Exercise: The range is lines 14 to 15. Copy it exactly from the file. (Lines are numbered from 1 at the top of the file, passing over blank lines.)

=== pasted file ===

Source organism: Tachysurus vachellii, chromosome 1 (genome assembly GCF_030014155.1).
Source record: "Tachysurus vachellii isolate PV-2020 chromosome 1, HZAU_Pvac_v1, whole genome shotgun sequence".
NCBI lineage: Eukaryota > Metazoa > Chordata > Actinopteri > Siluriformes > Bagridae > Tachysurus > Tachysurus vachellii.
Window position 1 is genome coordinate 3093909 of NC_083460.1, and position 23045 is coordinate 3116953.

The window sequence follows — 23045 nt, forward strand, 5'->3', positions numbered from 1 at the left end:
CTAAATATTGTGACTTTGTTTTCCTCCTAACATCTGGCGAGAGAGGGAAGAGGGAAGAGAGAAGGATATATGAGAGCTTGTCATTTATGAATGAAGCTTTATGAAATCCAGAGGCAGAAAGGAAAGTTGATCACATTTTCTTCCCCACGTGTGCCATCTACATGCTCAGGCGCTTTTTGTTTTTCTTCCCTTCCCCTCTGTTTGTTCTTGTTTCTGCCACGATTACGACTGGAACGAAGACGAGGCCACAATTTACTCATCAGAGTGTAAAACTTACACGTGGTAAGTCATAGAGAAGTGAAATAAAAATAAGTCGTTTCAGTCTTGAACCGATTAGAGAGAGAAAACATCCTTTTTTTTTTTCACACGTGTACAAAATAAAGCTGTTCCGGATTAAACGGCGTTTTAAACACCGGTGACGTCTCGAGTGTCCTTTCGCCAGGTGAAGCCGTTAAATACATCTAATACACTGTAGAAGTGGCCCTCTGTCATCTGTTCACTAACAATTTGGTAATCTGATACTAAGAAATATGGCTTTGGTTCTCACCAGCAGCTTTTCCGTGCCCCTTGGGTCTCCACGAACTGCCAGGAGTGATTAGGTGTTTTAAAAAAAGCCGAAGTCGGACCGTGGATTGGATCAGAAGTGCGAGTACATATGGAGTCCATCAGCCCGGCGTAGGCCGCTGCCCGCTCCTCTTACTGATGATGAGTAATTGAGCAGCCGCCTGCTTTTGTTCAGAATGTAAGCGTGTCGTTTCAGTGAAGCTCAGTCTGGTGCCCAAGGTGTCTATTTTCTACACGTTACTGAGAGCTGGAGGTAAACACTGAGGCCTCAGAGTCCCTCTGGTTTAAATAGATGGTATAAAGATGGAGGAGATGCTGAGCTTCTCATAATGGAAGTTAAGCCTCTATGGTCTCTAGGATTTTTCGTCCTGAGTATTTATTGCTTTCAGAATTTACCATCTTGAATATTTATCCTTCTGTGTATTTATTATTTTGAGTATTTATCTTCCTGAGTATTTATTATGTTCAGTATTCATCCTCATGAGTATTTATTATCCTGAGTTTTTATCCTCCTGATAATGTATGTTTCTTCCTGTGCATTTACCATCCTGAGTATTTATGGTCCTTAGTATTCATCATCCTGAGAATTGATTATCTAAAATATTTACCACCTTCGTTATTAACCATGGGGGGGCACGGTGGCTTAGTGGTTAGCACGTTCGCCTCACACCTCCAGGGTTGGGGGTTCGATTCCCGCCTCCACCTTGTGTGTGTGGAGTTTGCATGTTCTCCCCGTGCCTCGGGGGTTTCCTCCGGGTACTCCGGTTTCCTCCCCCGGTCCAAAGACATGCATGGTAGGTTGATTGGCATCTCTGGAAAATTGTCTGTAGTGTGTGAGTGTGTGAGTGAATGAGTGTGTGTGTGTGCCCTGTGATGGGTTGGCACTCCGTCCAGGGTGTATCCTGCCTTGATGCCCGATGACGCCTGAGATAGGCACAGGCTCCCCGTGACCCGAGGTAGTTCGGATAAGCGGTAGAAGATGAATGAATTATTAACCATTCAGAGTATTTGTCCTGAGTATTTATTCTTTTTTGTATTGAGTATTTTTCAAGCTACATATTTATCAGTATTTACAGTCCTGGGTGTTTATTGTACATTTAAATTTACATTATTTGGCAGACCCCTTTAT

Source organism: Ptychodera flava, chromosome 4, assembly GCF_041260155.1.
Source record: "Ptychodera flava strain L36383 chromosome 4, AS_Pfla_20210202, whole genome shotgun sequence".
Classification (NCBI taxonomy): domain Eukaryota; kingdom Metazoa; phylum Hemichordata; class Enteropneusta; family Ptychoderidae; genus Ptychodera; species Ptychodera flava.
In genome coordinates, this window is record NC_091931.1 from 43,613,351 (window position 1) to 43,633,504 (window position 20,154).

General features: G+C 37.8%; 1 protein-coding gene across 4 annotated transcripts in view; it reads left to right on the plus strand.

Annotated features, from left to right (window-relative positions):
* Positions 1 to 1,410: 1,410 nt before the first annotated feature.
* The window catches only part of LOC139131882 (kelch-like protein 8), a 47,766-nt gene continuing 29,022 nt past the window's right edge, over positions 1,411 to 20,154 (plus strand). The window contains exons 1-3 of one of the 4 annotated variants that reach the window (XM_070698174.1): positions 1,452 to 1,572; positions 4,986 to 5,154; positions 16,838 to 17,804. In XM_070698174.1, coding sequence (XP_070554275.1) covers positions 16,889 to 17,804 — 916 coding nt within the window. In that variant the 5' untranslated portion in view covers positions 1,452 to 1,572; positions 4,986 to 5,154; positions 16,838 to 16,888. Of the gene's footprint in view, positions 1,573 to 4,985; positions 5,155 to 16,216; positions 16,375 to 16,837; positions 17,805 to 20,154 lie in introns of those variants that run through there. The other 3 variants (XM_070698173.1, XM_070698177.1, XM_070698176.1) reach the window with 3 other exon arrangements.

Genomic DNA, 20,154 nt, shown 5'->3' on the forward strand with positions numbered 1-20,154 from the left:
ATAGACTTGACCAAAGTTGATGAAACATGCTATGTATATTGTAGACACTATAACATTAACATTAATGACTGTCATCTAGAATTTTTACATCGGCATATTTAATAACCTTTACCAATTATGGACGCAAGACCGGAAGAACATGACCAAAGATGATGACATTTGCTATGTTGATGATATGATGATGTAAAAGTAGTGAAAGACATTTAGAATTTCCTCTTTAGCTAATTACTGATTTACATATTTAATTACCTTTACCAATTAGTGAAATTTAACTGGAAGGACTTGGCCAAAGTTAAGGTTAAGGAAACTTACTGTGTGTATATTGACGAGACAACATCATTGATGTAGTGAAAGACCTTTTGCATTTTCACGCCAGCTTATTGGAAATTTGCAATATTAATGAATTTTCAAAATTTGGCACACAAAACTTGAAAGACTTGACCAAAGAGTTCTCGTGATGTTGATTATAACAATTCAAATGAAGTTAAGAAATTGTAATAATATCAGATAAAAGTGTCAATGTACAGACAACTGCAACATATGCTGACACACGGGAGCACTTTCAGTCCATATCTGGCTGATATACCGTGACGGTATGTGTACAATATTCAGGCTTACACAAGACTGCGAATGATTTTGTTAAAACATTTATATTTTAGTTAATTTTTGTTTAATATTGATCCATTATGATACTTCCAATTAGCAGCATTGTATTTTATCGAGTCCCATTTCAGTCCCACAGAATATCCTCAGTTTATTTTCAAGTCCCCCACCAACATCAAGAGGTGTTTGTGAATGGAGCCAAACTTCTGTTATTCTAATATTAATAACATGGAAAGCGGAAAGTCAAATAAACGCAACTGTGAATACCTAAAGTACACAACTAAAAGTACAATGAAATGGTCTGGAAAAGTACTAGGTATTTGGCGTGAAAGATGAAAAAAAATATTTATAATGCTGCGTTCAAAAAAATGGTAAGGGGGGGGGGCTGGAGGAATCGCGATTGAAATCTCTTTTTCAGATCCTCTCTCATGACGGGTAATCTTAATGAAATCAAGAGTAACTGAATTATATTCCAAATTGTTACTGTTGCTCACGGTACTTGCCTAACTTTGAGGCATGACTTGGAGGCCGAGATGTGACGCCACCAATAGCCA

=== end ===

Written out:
* The window catches only part of LOC139131882 (kelch-like protein 8), a 47,766-nt gene continuing 29,022 nt past the window's right edge, over positions 1,411 to 20,154 (plus strand). The window contains exons 1-3 of one of the 4 annotated variants that reach the window (XM_070698174.1): positions 1,452 to 1,572; positions 4,986 to 5,154; positions 16,838 to 17,804. In XM_070698174.1, coding sequence (XP_070554275.1) covers positions 16,889 to 17,804 — 916 coding nt within the window. In that variant the 5' untranslated portion in view covers positions 1,452 to 1,572; positions 4,986 to 5,154; positions 16,838 to 16,888. Of the gene's footprint in view, positions 1,573 to 4,985; positions 5,155 to 16,216; positions 16,375 to 16,837; positions 17,805 to 20,154 lie in introns of those variants that run through there. The other 3 variants (XM_070698173.1, XM_070698177.1, XM_070698176.1) reach the window with 3 other exon arrangements.

Genomic DNA, 20,154 nt, shown 5'->3' on the forward strand with positions numbered 1-20,154 from the left: